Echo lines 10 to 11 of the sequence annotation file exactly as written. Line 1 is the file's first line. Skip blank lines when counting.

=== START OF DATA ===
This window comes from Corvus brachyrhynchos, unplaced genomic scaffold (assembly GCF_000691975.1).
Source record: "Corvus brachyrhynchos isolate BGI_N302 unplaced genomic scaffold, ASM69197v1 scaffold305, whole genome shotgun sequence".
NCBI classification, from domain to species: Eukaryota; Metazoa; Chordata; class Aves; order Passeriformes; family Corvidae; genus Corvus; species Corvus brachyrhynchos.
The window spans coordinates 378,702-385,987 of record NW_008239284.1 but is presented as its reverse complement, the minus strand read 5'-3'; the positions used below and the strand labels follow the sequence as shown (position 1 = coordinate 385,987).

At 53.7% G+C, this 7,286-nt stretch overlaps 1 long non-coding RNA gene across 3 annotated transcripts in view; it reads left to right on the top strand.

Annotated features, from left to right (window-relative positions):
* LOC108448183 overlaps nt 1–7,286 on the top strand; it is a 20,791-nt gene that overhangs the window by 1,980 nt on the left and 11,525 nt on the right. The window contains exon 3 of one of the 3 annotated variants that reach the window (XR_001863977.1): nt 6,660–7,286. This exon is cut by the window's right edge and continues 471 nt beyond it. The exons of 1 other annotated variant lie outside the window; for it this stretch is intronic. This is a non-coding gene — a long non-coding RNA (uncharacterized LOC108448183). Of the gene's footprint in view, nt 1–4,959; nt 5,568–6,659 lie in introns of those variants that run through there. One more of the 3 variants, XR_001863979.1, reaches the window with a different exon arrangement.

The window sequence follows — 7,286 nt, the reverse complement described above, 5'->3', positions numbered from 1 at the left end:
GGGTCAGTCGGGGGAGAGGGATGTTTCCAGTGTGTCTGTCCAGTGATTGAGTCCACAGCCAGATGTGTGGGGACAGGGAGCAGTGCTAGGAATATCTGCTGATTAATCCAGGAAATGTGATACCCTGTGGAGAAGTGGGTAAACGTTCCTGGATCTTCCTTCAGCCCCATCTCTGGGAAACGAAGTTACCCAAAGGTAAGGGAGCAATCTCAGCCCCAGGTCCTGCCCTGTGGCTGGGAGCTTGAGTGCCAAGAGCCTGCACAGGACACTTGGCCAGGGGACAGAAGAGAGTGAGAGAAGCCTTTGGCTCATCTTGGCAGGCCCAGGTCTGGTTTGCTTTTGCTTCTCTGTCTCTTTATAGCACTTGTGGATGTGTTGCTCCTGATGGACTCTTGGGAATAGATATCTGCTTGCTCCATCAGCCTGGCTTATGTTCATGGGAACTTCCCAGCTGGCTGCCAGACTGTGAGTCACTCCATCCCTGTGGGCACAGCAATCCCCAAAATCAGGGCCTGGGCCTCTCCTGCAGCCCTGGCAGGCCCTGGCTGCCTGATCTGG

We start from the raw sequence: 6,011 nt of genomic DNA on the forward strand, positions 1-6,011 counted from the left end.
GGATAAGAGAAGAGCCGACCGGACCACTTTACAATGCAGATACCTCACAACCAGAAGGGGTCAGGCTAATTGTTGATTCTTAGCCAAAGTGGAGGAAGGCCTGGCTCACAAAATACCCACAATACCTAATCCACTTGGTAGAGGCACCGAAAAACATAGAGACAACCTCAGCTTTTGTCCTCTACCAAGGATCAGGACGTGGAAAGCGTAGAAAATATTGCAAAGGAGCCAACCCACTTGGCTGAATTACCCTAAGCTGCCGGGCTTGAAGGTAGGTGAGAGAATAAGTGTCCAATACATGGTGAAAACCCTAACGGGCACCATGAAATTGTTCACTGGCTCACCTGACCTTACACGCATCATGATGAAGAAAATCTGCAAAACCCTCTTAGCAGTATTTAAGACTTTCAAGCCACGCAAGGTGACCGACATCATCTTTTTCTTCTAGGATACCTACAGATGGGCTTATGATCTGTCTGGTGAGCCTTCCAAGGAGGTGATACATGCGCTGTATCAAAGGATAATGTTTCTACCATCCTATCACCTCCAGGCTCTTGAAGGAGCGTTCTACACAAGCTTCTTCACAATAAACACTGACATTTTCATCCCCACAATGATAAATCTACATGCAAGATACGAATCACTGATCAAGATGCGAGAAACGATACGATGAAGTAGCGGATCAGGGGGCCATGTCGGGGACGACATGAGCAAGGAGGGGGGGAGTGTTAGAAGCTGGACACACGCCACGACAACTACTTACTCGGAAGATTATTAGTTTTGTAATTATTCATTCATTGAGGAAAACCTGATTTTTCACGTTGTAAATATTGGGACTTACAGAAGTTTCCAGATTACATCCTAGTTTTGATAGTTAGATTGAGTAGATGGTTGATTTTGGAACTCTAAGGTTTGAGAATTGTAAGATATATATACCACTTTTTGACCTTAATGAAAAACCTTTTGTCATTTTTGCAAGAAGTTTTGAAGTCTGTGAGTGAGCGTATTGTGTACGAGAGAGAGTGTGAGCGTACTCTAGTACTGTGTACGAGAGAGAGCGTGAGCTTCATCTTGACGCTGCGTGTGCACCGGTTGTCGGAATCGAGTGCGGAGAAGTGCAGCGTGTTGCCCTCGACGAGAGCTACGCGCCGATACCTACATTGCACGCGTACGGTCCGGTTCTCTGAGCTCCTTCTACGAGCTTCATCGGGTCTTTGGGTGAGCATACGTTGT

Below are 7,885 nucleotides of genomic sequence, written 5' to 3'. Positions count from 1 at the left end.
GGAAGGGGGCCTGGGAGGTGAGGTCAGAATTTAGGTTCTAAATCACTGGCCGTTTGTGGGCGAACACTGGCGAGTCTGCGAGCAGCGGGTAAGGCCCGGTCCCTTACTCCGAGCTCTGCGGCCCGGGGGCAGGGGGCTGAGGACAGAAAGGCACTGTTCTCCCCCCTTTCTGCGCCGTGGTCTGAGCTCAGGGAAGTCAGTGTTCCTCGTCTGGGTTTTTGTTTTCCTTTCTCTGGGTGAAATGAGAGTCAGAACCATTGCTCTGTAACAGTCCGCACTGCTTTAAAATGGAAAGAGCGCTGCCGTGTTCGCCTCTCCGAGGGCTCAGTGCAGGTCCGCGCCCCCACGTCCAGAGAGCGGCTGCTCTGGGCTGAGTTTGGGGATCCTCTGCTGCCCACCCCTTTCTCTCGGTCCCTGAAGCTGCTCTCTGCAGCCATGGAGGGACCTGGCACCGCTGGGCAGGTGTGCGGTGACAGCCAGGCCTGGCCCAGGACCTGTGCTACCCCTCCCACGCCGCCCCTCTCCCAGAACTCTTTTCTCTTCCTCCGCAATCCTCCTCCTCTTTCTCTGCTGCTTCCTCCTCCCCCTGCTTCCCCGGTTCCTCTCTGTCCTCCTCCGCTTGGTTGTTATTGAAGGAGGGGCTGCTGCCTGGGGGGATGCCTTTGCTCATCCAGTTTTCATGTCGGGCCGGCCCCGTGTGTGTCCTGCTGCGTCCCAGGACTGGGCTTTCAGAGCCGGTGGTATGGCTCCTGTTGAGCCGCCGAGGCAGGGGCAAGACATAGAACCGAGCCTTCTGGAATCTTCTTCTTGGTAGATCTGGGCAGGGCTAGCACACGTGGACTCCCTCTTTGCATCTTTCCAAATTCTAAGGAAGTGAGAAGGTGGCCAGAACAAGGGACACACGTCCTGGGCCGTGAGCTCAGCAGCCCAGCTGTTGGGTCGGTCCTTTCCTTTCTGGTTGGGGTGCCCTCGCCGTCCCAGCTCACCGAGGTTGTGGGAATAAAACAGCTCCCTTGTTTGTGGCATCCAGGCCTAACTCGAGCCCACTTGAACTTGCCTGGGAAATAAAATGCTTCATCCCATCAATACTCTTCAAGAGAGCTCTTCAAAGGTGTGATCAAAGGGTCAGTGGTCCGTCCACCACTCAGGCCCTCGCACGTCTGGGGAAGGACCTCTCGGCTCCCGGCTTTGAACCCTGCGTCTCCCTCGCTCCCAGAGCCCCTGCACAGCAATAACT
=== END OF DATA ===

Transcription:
We start from the raw sequence: 6,011 nt of genomic DNA on the forward strand, positions 1-6,011 counted from the left end.
GGATAAGAGAAGAGCCGACCGGACCACTTTACAATGCAGATACCTCACAACCAGAAGGGGTCAGGCTAATTGTTGATTCTTAGCCAAAGTGGAGGAAGGCCTGGCTCACAAAATACCCACAATACCTAATCCACTTGGTAGAGGCACCGAAAAACATAGAGACAACCTCAGCTTTTGTCCTCTACCAAGGATCAGGACGTGGAAAGCGTAGAAAATATTGCAAAGGAGCCAACCCACTTGGCTGAATTACCCTAAGCTGCCGGGCTTGAAGGTAGGTGAGAGAATAAGTGTCCAATACATGGTGAAAACCCTAACGGGCACCATGAAATTGTTCACTGGCTCACCTGACCTTACACGCATCATGATGAAGAAAATCTGCAAAACCCTCTTAGCAGTATTTAAGACTTTCAAGCCACGCAAGGTGACCGACATCATCTTTTTCTTCTAGGATACCTACAGATGGGCTTATGATCTGTCTGGTGAGCCTTCCAAGGAGGTGATACATGCGCTGTATCAAAGGATAATGTTTCTACCATCCTATCACCTCCAGGCTCTTGAAGGAGCGTTCTACACAAGCTTCTTCACAATAAACACTGACATTTTCATCCCCACAATGATAAATCTACATGCAAGATACGAATCACTGATCAAGATGCGAGAAACGATACGATGAAGTAGCGGATCAGGGGGCCATGTCGGGGACGACATGAGCAAGGAGGGGGGGAGTGTTAGAAGCTGGACACACGCCACGACAACTACTTACTCGGAAGATTATTAGTTTTGTAATTATTCATTCATTGAGGAAAACCTGATTTTTCACGTTGTAAATATTGGGACTTACAGAAGTTTCCAGATTACATCCTAGTTTTGATAGTTAGATTGAGTAGATGGTTGATTTTGGAACTCTAAGGTTTGAGAATTGTAAGATATATATACCACTTTTTGACCTTAATGAAAAACCTTTTGTCATTTTTGCAAGAAGTTTTGAAGTCTGTGAGTGAGCGTATTGTGTACGAGAGAGAGTGTGAGCGTACTCTAGTACTGTGTACGAGAGAGAGCGTGAGCTTCATCTTGACGCTGCGTGTGCACCGGTTGTCGGAATCGAGTGCGGAGAAGTGCAGCGTGTTGCCCTCGACGAGAGCTACGCGCCGATACCTACATTGCACGCGTACGGTCCGGTTCTCTGAGCTCCTTCTACGAGCTTCATCGGGTCTTTGGGTGAGCATACGTTGT